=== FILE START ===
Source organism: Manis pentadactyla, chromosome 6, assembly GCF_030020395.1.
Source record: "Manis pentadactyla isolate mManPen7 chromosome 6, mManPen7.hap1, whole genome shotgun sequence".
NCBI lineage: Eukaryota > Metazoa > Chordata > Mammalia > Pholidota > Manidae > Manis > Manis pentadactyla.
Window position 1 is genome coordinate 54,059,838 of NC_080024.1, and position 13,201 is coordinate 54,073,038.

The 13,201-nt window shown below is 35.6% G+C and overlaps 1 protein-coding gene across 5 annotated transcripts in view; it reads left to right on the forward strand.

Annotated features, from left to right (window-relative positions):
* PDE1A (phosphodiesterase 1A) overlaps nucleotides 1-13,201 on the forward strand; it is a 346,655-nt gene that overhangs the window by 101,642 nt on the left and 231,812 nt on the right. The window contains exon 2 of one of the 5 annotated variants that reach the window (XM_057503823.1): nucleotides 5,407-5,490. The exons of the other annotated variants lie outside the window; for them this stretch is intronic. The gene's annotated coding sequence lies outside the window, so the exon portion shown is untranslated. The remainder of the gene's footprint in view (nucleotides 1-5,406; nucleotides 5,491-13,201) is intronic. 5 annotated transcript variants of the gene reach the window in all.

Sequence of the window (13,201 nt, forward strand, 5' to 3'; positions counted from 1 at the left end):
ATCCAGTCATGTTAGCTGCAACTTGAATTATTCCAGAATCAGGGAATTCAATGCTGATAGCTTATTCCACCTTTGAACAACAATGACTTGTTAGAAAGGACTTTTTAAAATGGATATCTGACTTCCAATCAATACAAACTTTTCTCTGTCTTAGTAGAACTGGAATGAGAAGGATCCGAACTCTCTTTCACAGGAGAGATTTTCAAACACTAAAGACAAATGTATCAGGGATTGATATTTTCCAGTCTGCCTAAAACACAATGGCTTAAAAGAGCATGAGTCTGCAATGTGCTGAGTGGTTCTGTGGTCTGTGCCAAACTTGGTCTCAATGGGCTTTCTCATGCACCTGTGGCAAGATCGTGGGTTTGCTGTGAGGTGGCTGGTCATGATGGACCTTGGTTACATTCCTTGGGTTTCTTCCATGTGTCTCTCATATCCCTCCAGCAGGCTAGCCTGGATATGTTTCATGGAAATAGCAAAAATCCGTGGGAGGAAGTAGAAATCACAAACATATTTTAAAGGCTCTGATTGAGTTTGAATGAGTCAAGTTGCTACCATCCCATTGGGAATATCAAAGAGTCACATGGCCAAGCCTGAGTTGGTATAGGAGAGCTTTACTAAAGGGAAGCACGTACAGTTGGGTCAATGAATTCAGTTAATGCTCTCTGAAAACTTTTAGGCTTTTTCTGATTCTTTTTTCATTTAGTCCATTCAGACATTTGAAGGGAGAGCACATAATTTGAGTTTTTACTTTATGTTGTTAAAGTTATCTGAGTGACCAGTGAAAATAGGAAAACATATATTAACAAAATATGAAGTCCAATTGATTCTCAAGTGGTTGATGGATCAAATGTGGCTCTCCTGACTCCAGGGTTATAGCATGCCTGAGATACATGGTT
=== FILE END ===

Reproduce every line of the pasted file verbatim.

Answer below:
Source organism: Manis pentadactyla, chromosome 6, assembly GCF_030020395.1.
Source record: "Manis pentadactyla isolate mManPen7 chromosome 6, mManPen7.hap1, whole genome shotgun sequence".
NCBI lineage: Eukaryota > Metazoa > Chordata > Mammalia > Pholidota > Manidae > Manis > Manis pentadactyla.
Window position 1 is genome coordinate 54,059,838 of NC_080024.1, and position 13,201 is coordinate 54,073,038.

The 13,201-nt window shown below is 35.6% G+C and overlaps 1 protein-coding gene across 5 annotated transcripts in view; it reads left to right on the forward strand.

Annotated features, from left to right (window-relative positions):
* PDE1A (phosphodiesterase 1A) overlaps nucleotides 1-13,201 on the forward strand; it is a 346,655-nt gene that overhangs the window by 101,642 nt on the left and 231,812 nt on the right. The window contains exon 2 of one of the 5 annotated variants that reach the window (XM_057503823.1): nucleotides 5,407-5,490. The exons of the other annotated variants lie outside the window; for them this stretch is intronic. The gene's annotated coding sequence lies outside the window, so the exon portion shown is untranslated. The remainder of the gene's footprint in view (nucleotides 1-5,406; nucleotides 5,491-13,201) is intronic. 5 annotated transcript variants of the gene reach the window in all.

Sequence of the window (13,201 nt, forward strand, 5' to 3'; positions counted from 1 at the left end):
ATCCAGTCATGTTAGCTGCAACTTGAATTATTCCAGAATCAGGGAATTCAATGCTGATAGCTTATTCCACCTTTGAACAACAATGACTTGTTAGAAAGGACTTTTTAAAATGGATATCTGACTTCCAATCAATACAAACTTTTCTCTGTCTTAGTAGAACTGGAATGAGAAGGATCCGAACTCTCTTTCACAGGAGAGATTTTCAAACACTAAAGACAAATGTATCAGGGATTGATATTTTCCAGTCTGCCTAAAACACAATGGCTTAAAAGAGCATGAGTCTGCAATGTGCTGAGTGGTTCTGTGGTCTGTGCCAAACTTGGTCTCAATGGGCTTTCTCATGCACCTGTGGCAAGATCGTGGGTTTGCTGTGAGGTGGCTGGTCATGATGGACCTTGGTTACATTCCTTGGGTTTCTTCCATGTGTCTCTCATATCCCTCCAGCAGGCTAGCCTGGATATGTTTCATGGAAATAGCAAAAATCCGTGGGAGGAAGTAGAAATCACAAACATATTTTAAAGGCTCTGATTGAGTTTGAATGAGTCAAGTTGCTACCATCCCATTGGGAATATCAAAGAGTCACATGGCCAAGCCTGAGTTGGTATAGGAGAGCTTTACTAAAGGGAAGCACGTACAGTTGGGTCAATGAATTCAGTTAATGCTCTCTGAAAACTTTTAGGCTTTTTCTGATTCTTTTTTCATTTAGTCCATTCAGACATTTGAAGGGAGAGCACATAATTTGAGTTTTTACTTTATGTTGTTAAAGTTATCTGAGTGACCAGTGAAAATAGGAAAACATATATTAACAAAATATGAAGTCCAATTGATTCTCAAGTGGTTGATGGATCAAATGTGGCTCTCCTGACTCCAGGGTTATAGCATGCCTGAGATACATGGTT